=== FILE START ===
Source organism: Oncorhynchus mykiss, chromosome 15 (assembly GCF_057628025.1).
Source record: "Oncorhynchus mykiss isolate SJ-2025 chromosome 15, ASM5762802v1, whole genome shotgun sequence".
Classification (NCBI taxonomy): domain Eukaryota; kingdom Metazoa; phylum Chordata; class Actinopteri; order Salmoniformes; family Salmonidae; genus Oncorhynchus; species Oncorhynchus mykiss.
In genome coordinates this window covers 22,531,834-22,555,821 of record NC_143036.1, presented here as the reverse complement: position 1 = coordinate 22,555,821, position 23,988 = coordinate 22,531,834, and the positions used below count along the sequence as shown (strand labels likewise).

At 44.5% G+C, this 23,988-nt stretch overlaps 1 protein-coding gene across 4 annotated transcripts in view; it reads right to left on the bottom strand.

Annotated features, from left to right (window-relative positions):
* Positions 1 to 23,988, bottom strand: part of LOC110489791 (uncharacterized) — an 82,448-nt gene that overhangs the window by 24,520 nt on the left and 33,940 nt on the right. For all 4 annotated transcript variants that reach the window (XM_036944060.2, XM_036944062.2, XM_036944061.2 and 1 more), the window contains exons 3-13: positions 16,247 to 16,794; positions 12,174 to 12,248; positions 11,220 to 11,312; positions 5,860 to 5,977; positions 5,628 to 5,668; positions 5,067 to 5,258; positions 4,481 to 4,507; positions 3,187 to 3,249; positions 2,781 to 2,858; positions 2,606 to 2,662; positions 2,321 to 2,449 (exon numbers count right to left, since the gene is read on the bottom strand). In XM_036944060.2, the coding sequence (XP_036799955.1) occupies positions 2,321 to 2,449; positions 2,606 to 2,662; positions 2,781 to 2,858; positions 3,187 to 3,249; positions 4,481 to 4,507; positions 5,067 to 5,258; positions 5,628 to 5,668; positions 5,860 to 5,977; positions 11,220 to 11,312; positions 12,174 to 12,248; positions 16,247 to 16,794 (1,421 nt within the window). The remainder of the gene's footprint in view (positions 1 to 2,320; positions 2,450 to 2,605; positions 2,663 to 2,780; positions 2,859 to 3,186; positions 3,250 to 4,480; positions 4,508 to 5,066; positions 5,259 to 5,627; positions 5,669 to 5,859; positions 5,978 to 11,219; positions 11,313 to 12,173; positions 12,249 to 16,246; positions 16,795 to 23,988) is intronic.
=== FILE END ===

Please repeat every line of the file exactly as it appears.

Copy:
Source organism: Oncorhynchus mykiss, chromosome 15 (assembly GCF_057628025.1).
Source record: "Oncorhynchus mykiss isolate SJ-2025 chromosome 15, ASM5762802v1, whole genome shotgun sequence".
Classification (NCBI taxonomy): domain Eukaryota; kingdom Metazoa; phylum Chordata; class Actinopteri; order Salmoniformes; family Salmonidae; genus Oncorhynchus; species Oncorhynchus mykiss.
In genome coordinates this window covers 22,531,834-22,555,821 of record NC_143036.1, presented here as the reverse complement: position 1 = coordinate 22,555,821, position 23,988 = coordinate 22,531,834, and the positions used below count along the sequence as shown (strand labels likewise).

At 44.5% G+C, this 23,988-nt stretch overlaps 1 protein-coding gene across 4 annotated transcripts in view; it reads right to left on the bottom strand.

Annotated features, from left to right (window-relative positions):
* Positions 1 to 23,988, bottom strand: part of LOC110489791 (uncharacterized) — an 82,448-nt gene that overhangs the window by 24,520 nt on the left and 33,940 nt on the right. For all 4 annotated transcript variants that reach the window (XM_036944060.2, XM_036944062.2, XM_036944061.2 and 1 more), the window contains exons 3-13: positions 16,247 to 16,794; positions 12,174 to 12,248; positions 11,220 to 11,312; positions 5,860 to 5,977; positions 5,628 to 5,668; positions 5,067 to 5,258; positions 4,481 to 4,507; positions 3,187 to 3,249; positions 2,781 to 2,858; positions 2,606 to 2,662; positions 2,321 to 2,449 (exon numbers count right to left, since the gene is read on the bottom strand). In XM_036944060.2, the coding sequence (XP_036799955.1) occupies positions 2,321 to 2,449; positions 2,606 to 2,662; positions 2,781 to 2,858; positions 3,187 to 3,249; positions 4,481 to 4,507; positions 5,067 to 5,258; positions 5,628 to 5,668; positions 5,860 to 5,977; positions 11,220 to 11,312; positions 12,174 to 12,248; positions 16,247 to 16,794 (1,421 nt within the window). The remainder of the gene's footprint in view (positions 1 to 2,320; positions 2,450 to 2,605; positions 2,663 to 2,780; positions 2,859 to 3,186; positions 3,250 to 4,480; positions 4,508 to 5,066; positions 5,259 to 5,627; positions 5,669 to 5,859; positions 5,978 to 11,219; positions 11,313 to 12,173; positions 12,249 to 16,246; positions 16,795 to 23,988) is intronic.